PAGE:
Take a gander at his article, then come back to the matter of the Siberian Silicon Valley. Does Siberia have the infrastructure? The desire? The willingness to bend the rules? The lack of a police state? Free and open immigration? Cross pollination of employees between companies?

    I think you'll find that many of these items exist there, but many do not. Silicon Valley is Silicon Valley because it has all of those things in spades. Now if only it didn't cost a bloody fortune to live there. :-P
    • by TheMeuge (645043)

      Does Siberia have the ... willingness to bend the rules?
      I don't think you've ever been to Russia.
      • Normally I'd agree with you. In this particular case, though, I think Putin is going to accidently squash it. He's building a brand new technology park to ensure the development of Russia's technology. Which means that no one is going to be running an independent operation out of there garage. (Nevermind that garages are exceptionally rare in Russia.) Thus there's no real opportunity for the inmates to run the asylum. It will be structure from the beginning, with clear goals in mind. The organic and self-or
        • Re: (Score:3, Interesting)

          by avronius (689343) *

          ...there are still plenty of people trying to make their money or gain power off of the backs of others

          This is, very much, a capitalistic attitude. Almost every business exploits the resources around them. There are those who primarily explot physical resources (Abitibi exploits renewable trees, UK Coal exploits non-renewable coal), and those who primarily exploit intellectual resources (Microsoft exploits software developers, Intel exploits hardware engineers).

          The only real difference between what has happened in North America (and Western Europe) and what might happen in Russia? The amount of money that

          • This is, very much, a capitalistic attitude.

            Only if you consider Al Capone the poster boy for capitalism.
            • by avronius (689343) *
              The expression "on the backs of others" is a euphemism for exploitation.

              While it is true that Al Capone exploited many people, he did it illegally through coercion, intimidation, manipulation and violence.

              Perhaps I should have written:
              "The standard practice of trading currency for tasks is a hallmark of capitalism. The difference is all about how much currency you recieve for the task that you perform."

              Better?
              • While it is true that Al Capone exploited many people, he did it illegally through coercion, intimidation, manipulation and violence.

                Exactly. Now go back and read the paragraph you so obviously misunderstood.

                Perhaps I should have written:
                "The standard practice of trading currency for tasks is a hallmark of capitalism. The difference is all about how much currency you recieve for the task that you perform."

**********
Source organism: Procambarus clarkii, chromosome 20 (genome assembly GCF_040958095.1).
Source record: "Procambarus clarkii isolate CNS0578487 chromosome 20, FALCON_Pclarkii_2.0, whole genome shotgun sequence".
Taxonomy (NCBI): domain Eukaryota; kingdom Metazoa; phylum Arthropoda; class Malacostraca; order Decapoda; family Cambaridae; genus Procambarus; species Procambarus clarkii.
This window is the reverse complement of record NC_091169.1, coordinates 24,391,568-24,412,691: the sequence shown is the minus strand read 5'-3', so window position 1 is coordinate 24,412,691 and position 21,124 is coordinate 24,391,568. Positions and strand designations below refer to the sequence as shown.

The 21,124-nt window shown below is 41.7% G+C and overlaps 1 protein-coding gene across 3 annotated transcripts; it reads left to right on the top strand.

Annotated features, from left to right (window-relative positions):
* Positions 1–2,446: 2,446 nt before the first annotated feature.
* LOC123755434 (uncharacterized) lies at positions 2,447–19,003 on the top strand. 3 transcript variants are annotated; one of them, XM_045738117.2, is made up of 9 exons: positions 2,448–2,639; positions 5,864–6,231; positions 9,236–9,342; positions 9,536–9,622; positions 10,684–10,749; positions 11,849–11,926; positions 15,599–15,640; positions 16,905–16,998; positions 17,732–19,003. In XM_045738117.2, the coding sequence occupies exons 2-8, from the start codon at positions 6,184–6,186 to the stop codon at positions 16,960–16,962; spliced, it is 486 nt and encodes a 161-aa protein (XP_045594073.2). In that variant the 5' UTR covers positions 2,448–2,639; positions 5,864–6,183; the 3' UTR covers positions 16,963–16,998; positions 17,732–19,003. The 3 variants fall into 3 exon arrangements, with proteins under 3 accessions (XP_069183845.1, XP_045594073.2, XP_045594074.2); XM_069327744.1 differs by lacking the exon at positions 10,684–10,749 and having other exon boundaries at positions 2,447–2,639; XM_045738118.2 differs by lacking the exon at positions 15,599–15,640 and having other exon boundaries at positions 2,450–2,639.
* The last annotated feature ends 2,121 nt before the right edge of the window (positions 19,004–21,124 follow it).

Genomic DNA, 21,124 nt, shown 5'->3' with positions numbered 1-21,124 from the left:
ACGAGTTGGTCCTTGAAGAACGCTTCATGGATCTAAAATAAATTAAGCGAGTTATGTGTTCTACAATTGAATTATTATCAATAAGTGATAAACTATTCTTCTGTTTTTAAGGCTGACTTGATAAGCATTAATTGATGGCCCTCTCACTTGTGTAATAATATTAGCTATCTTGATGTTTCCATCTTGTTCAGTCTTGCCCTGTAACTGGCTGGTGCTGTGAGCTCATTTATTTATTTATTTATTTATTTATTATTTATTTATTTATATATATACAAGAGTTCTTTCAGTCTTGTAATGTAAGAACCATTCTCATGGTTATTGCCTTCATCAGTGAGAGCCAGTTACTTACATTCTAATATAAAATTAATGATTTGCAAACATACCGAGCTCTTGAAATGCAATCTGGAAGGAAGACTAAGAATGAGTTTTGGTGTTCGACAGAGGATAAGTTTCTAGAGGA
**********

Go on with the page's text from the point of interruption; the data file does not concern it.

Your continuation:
Better?

                Not in the slightest.

                • by avronius (689343) *
                  I did not misunderstand your paragraph. I did, however, choose to ignore your insinuation of corruption. I will speak to it now.

                  As for enforcement of regulations, Russia is actually very good at it. When you piss off the wrong person or end up on a list of people needing "protection", that is.

                  Russia is experiencing organized crime - some of which has close associations to the oligarchy. I do not suggest that this is a good thing. But they are not the only country to have experienced corruption during a period of great change. You can look at the United States, Mexico, China and others present and historical examples.

                  Sadly, the people that are victims of organized crime

                  • I did not misunderstand your paragraph. I did, however, choose to ignore your insinuation of corruption.

                    (raises eyebrow)

                    You realize that you're effectively admitting that you setup a strawman just to knock it down?

                    Having said *all of that*, I still warrant that people will sell their skills for money.

                    Of course they will. The issue is that Russia is not in a position to host a new Silicon Valley, not that people won't do any work. Programmers will get hired, and programmers will earn their living. But the fa

                    • by avronius (689343) *
                      I chose to comment on capitalism, rather than focus on organized crime. I do regret not including enough information in my original post to prevent the remainder of this thread.
    • Re: (Score:3, Insightful)

      by The-Bus (138060)
      Think of it as a lofty, maybe unreachable goal. Of course you can't replicate Silicon Valley in Siberia. Some random town Wyoming can't decide to become "the next Tokyo" either. There's systemic problems in Russia that no amount of buildings, fiber, and computers will fix. But it's a start.

      And they've got land to spare, or so I hear.
      • Re: (Score:3, Interesting)

        by CRCulver (715279)

        Of course you can't replicate Silicon Valley in Siberia. Some random town Wyoming can't decide to become "the next Tokyo" either.